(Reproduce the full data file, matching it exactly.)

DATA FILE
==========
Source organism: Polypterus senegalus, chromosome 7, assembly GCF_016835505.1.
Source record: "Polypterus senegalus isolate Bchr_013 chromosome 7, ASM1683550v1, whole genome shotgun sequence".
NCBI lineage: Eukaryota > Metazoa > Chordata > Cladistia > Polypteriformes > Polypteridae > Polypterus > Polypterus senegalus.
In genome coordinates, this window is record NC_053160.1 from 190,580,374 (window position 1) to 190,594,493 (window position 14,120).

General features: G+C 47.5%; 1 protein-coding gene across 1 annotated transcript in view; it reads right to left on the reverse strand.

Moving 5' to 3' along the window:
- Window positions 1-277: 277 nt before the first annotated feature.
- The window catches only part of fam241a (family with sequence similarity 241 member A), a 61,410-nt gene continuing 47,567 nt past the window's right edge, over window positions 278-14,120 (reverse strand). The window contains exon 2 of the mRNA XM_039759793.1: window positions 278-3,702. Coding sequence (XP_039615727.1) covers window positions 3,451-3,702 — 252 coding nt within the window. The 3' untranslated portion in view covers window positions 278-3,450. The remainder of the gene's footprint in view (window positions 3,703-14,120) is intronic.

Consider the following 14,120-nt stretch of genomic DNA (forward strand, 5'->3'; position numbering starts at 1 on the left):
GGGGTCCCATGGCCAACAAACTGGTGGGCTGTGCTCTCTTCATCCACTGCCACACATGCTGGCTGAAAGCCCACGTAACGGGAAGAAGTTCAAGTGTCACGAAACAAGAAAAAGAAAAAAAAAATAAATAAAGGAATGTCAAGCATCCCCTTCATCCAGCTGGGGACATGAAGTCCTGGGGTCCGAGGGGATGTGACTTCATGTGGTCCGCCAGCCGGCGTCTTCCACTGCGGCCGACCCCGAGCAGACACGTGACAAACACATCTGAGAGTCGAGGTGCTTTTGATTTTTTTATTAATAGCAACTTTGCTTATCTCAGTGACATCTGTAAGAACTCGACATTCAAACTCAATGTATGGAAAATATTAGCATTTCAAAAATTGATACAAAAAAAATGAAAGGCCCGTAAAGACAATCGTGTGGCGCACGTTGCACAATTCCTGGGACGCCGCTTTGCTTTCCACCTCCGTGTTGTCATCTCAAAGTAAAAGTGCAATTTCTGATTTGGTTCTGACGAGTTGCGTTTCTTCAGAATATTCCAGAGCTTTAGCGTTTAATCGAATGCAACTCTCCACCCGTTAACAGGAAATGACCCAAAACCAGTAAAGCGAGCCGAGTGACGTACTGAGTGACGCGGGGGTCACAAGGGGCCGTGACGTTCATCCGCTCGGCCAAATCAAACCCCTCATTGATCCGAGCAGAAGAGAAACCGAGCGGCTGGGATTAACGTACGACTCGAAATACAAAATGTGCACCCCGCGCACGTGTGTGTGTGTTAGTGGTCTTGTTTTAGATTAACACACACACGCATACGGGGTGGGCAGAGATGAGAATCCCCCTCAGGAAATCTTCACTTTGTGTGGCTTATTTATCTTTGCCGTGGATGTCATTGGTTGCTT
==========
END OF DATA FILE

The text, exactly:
Source organism: Polypterus senegalus, chromosome 7, assembly GCF_016835505.1.
Source record: "Polypterus senegalus isolate Bchr_013 chromosome 7, ASM1683550v1, whole genome shotgun sequence".
NCBI lineage: Eukaryota > Metazoa > Chordata > Cladistia > Polypteriformes > Polypteridae > Polypterus > Polypterus senegalus.
In genome coordinates, this window is record NC_053160.1 from 190,580,374 (window position 1) to 190,594,493 (window position 14,120).

General features: G+C 47.5%; 1 protein-coding gene across 1 annotated transcript in view; it reads right to left on the reverse strand.

Moving 5' to 3' along the window:
- Window positions 1-277: 277 nt before the first annotated feature.
- The window catches only part of fam241a (family with sequence similarity 241 member A), a 61,410-nt gene continuing 47,567 nt past the window's right edge, over window positions 278-14,120 (reverse strand). The window contains exon 2 of the mRNA XM_039759793.1: window positions 278-3,702. Coding sequence (XP_039615727.1) covers window positions 3,451-3,702 — 252 coding nt within the window. The 3' untranslated portion in view covers window positions 278-3,450. The remainder of the gene's footprint in view (window positions 3,703-14,120) is intronic.

Consider the following 14,120-nt stretch of genomic DNA (forward strand, 5'->3'; position numbering starts at 1 on the left):
GGGGTCCCATGGCCAACAAACTGGTGGGCTGTGCTCTCTTCATCCACTGCCACACATGCTGGCTGAAAGCCCACGTAACGGGAAGAAGTTCAAGTGTCACGAAACAAGAAAAAGAAAAAAAAAATAAATAAAGGAATGTCAAGCATCCCCTTCATCCAGCTGGGGACATGAAGTCCTGGGGTCCGAGGGGATGTGACTTCATGTGGTCCGCCAGCCGGCGTCTTCCACTGCGGCCGACCCCGAGCAGACACGTGACAAACACATCTGAGAGTCGAGGTGCTTTTGATTTTTTTATTAATAGCAACTTTGCTTATCTCAGTGACATCTGTAAGAACTCGACATTCAAACTCAATGTATGGAAAATATTAGCATTTCAAAAATTGATACAAAAAAAATGAAAGGCCCGTAAAGACAATCGTGTGGCGCACGTTGCACAATTCCTGGGACGCCGCTTTGCTTTCCACCTCCGTGTTGTCATCTCAAAGTAAAAGTGCAATTTCTGATTTGGTTCTGACGAGTTGCGTTTCTTCAGAATATTCCAGAGCTTTAGCGTTTAATCGAATGCAACTCTCCACCCGTTAACAGGAAATGACCCAAAACCAGTAAAGCGAGCCGAGTGACGTACTGAGTGACGCGGGGGTCACAAGGGGCCGTGACGTTCATCCGCTCGGCCAAATCAAACCCCTCATTGATCCGAGCAGAAGAGAAACCGAGCGGCTGGGATTAACGTACGACTCGAAATACAAAATGTGCACCCCGCGCACGTGTGTGTGTGTTAGTGGTCTTGTTTTAGATTAACACACACACGCATACGGGGTGGGCAGAGATGAGAATCCCCCTCAGGAAATCTTCACTTTGTGTGGCTTATTTATCTTTGCCGTGGATGTCATTGGTTGCTT